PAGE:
Atmospheric carbon dioxide rises to 400 parts per million for the first time in human history – ‘We are creating a prehistoric climate in which human societies face huge and potentially catastrophic risks’Posted by Jim at Friday, May 10, 2013
By Kerry Sheridan
10 May 2013
WASHINGTON (AFP) – The level of carbon dioxide in the atmosphere has broken above 400 parts per million for the first time in human history, US monitors announced Friday, indicating a record level for greenhouse gases.
Climate scientists say that the symbolic threshold should serve as a call for action to begin reversing the damage caused to the environment by human activities and heavy use of polluting fossil fuels.
The Earth has not seen these levels of CO2 in millions of years, long before humans existed, said Bob Ward, policy and communications director at the Grantham Research Institute on Climate Change and the Environment at London School of Economics and Political Science.
"We are creating a prehistoric climate in which human societies will face huge and potentially catastrophic risks," said Ward. […]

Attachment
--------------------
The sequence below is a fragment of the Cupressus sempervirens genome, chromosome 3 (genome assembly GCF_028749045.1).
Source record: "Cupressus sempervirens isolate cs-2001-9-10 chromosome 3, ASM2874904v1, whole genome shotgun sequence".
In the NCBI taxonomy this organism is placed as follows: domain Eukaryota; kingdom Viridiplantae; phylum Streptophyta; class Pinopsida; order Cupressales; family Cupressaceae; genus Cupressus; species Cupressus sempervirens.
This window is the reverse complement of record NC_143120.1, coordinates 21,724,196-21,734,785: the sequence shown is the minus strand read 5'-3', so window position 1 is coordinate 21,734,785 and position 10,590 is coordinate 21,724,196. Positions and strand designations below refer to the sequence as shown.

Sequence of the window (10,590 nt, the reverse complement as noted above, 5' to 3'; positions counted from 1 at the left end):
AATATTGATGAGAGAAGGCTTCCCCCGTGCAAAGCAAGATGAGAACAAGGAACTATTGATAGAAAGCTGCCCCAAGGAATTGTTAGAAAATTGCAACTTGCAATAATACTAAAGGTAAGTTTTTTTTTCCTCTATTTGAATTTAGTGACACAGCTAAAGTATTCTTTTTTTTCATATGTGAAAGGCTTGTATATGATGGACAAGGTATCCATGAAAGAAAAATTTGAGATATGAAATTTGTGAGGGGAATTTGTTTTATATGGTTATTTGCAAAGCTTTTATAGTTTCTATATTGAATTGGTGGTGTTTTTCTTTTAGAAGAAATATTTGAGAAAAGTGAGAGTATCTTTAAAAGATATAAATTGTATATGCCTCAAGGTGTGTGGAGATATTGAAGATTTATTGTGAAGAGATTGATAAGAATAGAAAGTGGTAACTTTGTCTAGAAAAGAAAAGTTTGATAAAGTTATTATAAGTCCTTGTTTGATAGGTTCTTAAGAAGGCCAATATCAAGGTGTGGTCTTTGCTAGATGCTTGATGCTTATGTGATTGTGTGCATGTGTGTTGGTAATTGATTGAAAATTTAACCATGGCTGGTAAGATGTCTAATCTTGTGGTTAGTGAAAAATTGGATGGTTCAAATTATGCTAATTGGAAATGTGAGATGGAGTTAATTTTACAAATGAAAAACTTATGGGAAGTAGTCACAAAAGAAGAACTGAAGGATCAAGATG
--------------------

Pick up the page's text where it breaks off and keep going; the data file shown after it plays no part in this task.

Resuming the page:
Michael Mann, director of the Earth System Science Center at Penn State, said the main concern is the speed with which the concentrations of CO2 are rising.
"There is no precedent in Earth's history for such an abrupt increase in greenhouse gas concentrations," Mann, who has authored two books on climate change, told AFP.
"While living things can adapt to slow changes that took place over tens of millions of years, there is no reason to believe that they -- and we -- can adapt to changes that are a million years faster than the natural background rates of change."
Mann said the last time scientists are confident that CO2 was sustained at the current levels was more than 10 million years ago, during the middle of the Miocene Period.
Back then, global temperatures were hotter, ice was sparse, and sea level was dozens of meters higher than it is today.
"It took nature hundreds of millions of years to change CO2 concentrations through natural processes such as natural carbon burial and volcanic outgassing," Mann said.
"What we are doing is unburying it. But not over 100 million years. We're unburying it and burning it over a timescale of 100 years, a million times faster." [more]